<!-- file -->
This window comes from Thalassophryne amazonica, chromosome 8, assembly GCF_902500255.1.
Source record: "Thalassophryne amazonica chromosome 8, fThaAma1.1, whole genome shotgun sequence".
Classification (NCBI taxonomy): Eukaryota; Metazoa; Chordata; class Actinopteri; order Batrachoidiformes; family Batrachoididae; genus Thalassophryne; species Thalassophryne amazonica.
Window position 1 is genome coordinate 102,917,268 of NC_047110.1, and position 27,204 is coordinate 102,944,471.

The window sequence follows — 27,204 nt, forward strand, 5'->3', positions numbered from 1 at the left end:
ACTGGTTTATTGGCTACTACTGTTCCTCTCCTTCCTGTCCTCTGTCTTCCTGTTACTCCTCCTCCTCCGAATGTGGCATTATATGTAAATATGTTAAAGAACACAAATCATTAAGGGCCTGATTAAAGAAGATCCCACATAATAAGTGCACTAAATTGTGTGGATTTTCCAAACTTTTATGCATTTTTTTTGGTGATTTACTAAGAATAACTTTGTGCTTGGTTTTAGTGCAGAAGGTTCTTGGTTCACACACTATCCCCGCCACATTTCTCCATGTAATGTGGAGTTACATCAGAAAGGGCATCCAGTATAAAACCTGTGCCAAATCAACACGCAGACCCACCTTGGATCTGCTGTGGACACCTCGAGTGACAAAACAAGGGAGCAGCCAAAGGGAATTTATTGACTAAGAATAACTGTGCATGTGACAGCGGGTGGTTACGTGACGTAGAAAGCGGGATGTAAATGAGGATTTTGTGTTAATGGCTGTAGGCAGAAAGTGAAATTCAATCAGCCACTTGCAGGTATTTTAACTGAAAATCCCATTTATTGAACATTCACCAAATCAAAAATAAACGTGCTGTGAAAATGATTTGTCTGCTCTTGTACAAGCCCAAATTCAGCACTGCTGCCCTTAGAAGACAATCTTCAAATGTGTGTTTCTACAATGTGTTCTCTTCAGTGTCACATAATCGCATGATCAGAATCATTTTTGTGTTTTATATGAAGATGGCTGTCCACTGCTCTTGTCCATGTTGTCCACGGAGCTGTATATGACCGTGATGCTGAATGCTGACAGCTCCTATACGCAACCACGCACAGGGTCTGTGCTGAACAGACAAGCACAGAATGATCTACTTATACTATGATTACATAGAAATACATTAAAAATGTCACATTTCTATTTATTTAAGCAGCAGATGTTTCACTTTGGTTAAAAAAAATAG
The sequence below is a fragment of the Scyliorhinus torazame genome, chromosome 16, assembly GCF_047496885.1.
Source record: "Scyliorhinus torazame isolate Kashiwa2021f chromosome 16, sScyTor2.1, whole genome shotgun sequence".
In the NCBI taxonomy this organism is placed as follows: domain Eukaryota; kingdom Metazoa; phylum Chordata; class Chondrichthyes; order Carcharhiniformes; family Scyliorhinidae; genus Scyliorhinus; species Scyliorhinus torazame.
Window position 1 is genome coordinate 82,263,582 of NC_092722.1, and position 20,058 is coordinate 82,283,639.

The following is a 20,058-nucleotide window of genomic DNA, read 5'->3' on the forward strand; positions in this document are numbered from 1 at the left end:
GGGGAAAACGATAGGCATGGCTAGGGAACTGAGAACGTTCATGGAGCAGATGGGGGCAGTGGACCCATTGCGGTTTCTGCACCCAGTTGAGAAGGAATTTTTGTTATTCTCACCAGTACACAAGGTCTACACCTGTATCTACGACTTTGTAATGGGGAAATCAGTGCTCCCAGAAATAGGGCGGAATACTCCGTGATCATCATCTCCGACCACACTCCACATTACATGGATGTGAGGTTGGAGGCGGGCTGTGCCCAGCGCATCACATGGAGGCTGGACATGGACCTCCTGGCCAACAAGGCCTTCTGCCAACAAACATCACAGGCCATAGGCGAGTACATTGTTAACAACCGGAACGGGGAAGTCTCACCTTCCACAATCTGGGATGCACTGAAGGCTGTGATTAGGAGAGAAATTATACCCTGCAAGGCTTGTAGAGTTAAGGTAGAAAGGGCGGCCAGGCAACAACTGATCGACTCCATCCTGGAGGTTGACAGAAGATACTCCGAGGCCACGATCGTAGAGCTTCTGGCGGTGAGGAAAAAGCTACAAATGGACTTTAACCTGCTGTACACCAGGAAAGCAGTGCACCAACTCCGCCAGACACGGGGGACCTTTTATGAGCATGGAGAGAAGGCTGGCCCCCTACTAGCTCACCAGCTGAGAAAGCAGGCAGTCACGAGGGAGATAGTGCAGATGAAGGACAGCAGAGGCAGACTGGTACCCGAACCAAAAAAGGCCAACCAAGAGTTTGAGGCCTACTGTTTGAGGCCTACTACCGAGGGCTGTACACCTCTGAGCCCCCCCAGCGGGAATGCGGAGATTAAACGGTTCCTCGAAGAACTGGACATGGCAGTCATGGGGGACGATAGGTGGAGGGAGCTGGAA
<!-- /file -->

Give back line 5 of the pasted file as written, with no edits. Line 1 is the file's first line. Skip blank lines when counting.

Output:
The window sequence follows — 27,204 nt, forward strand, 5'->3', positions numbered from 1 at the left end: